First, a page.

The ladies at WOW have done it again!! They are touring with another remarkable woman, and today we have the pleasure of her company, as she visits and tells us about her book. So lets give a warm welcome to Ms. Lois Hoitenga Roelofs.
ABOUT LOIS HOITENGA ROELOFS
Changing Minds about Mental Illness
When I was a young mom, forty-two years ago, I left my husband and two young kids for an overnight to find myself, only to find myself hospitalized two days later on a psychiatric unit diagnosed with anxiety.
After realizing I was missing the adult stimulation of my prior nursing career, I went back to school for advanced degrees in nursing. Later, for nearly fifteen years, I taught mental health nursing to senior nursing students. I spent hundreds of hours on inpatient psychiatric units mingling with the patients.
When I’d meet patients that knew me, they would, without fail, say, “You won’t tell anyone you saw me here, will you?” Of course not. I understood. I had told only a few people myself of my hospitalization.
So I know about the mind-set surrounding mental illness. The hush-hush. The stigma. And it’s always been a mission of mine to help reduce that stigma.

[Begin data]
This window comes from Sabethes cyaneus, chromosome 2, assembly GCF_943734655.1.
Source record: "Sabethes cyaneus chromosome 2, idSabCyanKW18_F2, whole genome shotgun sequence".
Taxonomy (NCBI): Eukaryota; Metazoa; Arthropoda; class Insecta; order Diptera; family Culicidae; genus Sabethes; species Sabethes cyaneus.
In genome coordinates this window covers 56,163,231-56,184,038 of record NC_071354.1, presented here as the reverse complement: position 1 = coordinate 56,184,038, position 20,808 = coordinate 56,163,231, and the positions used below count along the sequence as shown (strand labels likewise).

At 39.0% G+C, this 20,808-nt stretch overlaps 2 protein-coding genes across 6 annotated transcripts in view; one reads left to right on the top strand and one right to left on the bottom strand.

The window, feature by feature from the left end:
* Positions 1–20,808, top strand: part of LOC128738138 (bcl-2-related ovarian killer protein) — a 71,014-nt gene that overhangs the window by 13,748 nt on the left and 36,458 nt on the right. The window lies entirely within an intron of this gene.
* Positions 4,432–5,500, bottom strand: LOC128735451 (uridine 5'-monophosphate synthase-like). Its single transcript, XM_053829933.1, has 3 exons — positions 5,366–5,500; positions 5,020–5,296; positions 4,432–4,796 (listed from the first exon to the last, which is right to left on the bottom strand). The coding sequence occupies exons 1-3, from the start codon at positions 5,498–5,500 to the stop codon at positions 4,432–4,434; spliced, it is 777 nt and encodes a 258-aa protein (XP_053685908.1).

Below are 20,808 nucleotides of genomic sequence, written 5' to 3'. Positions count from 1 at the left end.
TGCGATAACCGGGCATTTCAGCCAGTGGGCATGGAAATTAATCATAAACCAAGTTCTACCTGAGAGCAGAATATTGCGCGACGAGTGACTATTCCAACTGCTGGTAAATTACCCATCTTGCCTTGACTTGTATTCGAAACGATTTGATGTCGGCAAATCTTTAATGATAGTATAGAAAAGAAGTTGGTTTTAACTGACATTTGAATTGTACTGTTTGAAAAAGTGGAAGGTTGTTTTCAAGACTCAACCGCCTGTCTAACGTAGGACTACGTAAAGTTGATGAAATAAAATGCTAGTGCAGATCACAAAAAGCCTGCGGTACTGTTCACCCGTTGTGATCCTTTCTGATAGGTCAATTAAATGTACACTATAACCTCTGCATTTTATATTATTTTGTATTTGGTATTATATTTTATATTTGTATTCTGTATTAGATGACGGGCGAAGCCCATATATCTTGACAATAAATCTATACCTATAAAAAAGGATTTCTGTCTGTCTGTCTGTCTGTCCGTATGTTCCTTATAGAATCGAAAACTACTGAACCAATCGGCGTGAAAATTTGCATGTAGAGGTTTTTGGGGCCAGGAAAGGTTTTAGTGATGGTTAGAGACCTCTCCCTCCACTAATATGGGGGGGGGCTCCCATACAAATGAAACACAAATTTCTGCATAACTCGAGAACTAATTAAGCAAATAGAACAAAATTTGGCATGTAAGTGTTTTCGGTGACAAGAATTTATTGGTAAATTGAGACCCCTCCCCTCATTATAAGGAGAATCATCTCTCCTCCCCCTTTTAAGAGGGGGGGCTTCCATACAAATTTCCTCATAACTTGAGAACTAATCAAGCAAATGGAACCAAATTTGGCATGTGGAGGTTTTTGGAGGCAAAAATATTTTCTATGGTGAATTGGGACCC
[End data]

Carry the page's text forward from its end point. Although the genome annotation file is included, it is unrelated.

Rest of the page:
What about you? Have you or a loved one ever been diagnosed with a mental illness? How did you feel? What did you do? Whom did you turn to? How did or does the stigma of mental illness affect your life?
When we do not know that mental illnesses are brain disorders similar to physical illnesses being disorders, for example, of the heart, liver, or pancreas, it’s what we don’t know that leads to our “fear of the unknown.” And it’s that “fear of the unknown” that leads to the hush-hush, the stigma surrounding mental illness.
So how can we begin to take steps to change minds in our society about mental illness? Let’s take an example: your friend tells you her college-age daughter, Mackenzie, has been diagnosed with schizophrenia. What can you do?
1. Listen. Do not judge. Your friend needs support.
2. Offer to walk along with your friend into this new world. Maintain her confidentiality. Do not gossip about her or her daughter with others. Attend “open” support groups with her.
3. Adopt the same attitude that you have toward physical illness. If the clinic physician at Mackenzie’s college diagnosed her with strep throat, would you advise against antibiotics?
4. Make it your mission to learn about schizophrenia. An easy place to start is the National Alliance on Mental Illness (www.nami.org). NAMI’s site presents information covering all mental illnesses, explaining their physical (structural and functional brain changes) as well as other causes.
5. Educate yourself on public policy issues. Observe what’s lacking for your friend. Is it access to care, availability of care, insurance coverage? Write your congressman. Make a difference.
Is there something you already do to educate others about mental illness? If so, thank you! And know that people living with mental illness and their families and friends, will appreciate that you are educating yourself, being their support, and advocating on their behalf.
THANKS TO THE AUTHOR, LOIS HOITENGA ROELOFS
I HAVE ONE (1) COPY OF HER MEMOIR TO GIVE AWAY.
CLICK HERE TO BRING YOU TO
THE GIVEAWAY ENTRY PAGE.